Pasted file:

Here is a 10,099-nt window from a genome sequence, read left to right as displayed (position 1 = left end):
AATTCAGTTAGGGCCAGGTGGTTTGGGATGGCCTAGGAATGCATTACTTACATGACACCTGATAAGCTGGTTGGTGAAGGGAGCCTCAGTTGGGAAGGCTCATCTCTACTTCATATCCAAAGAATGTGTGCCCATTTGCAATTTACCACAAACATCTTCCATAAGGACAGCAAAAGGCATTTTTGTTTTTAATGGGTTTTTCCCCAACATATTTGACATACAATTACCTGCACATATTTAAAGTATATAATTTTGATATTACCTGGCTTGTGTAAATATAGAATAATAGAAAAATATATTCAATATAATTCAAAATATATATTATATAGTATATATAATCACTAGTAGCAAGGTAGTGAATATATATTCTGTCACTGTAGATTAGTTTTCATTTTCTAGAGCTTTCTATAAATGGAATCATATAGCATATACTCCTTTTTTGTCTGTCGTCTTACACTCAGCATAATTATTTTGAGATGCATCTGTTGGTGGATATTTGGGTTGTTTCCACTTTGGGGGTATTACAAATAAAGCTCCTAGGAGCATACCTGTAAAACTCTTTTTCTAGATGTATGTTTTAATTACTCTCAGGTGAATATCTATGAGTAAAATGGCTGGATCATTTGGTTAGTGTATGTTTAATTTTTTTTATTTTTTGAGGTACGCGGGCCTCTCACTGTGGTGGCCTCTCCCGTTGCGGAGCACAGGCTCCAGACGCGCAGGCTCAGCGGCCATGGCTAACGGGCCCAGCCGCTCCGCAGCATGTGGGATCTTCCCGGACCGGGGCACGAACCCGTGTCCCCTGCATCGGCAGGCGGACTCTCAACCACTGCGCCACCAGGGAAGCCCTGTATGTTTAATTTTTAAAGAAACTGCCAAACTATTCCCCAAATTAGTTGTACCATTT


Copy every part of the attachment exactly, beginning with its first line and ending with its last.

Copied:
Here is a 10,099-nt window from a genome sequence, read left to right as displayed (position 1 = left end):
AATTCAGTTAGGGCCAGGTGGTTTGGGATGGCCTAGGAATGCATTACTTACATGACACCTGATAAGCTGGTTGGTGAAGGGAGCCTCAGTTGGGAAGGCTCATCTCTACTTCATATCCAAAGAATGTGTGCCCATTTGCAATTTACCACAAACATCTTCCATAAGGACAGCAAAAGGCATTTTTGTTTTTAATGGGTTTTTCCCCAACATATTTGACATACAATTACCTGCACATATTTAAAGTATATAATTTTGATATTACCTGGCTTGTGTAAATATAGAATAATAGAAAAATATATTCAATATAATTCAAAATATATATTATATAGTATATATAATCACTAGTAGCAAGGTAGTGAATATATATTCTGTCACTGTAGATTAGTTTTCATTTTCTAGAGCTTTCTATAAATGGAATCATATAGCATATACTCCTTTTTTGTCTGTCGTCTTACACTCAGCATAATTATTTTGAGATGCATCTGTTGGTGGATATTTGGGTTGTTTCCACTTTGGGGGTATTACAAATAAAGCTCCTAGGAGCATACCTGTAAAACTCTTTTTCTAGATGTATGTTTTAATTACTCTCAGGTGAATATCTATGAGTAAAATGGCTGGATCATTTGGTTAGTGTATGTTTAATTTTTTTTATTTTTTGAGGTACGCGGGCCTCTCACTGTGGTGGCCTCTCCCGTTGCGGAGCACAGGCTCCAGACGCGCAGGCTCAGCGGCCATGGCTAACGGGCCCAGCCGCTCCGCAGCATGTGGGATCTTCCCGGACCGGGGCACGAACCCGTGTCCCCTGCATCGGCAGGCGGACTCTCAACCACTGCGCCACCAGGGAAGCCCTGTATGTTTAATTTTTAAAGAAACTGCCAAACTATTCCCCAAATTAGTTGTACCATTT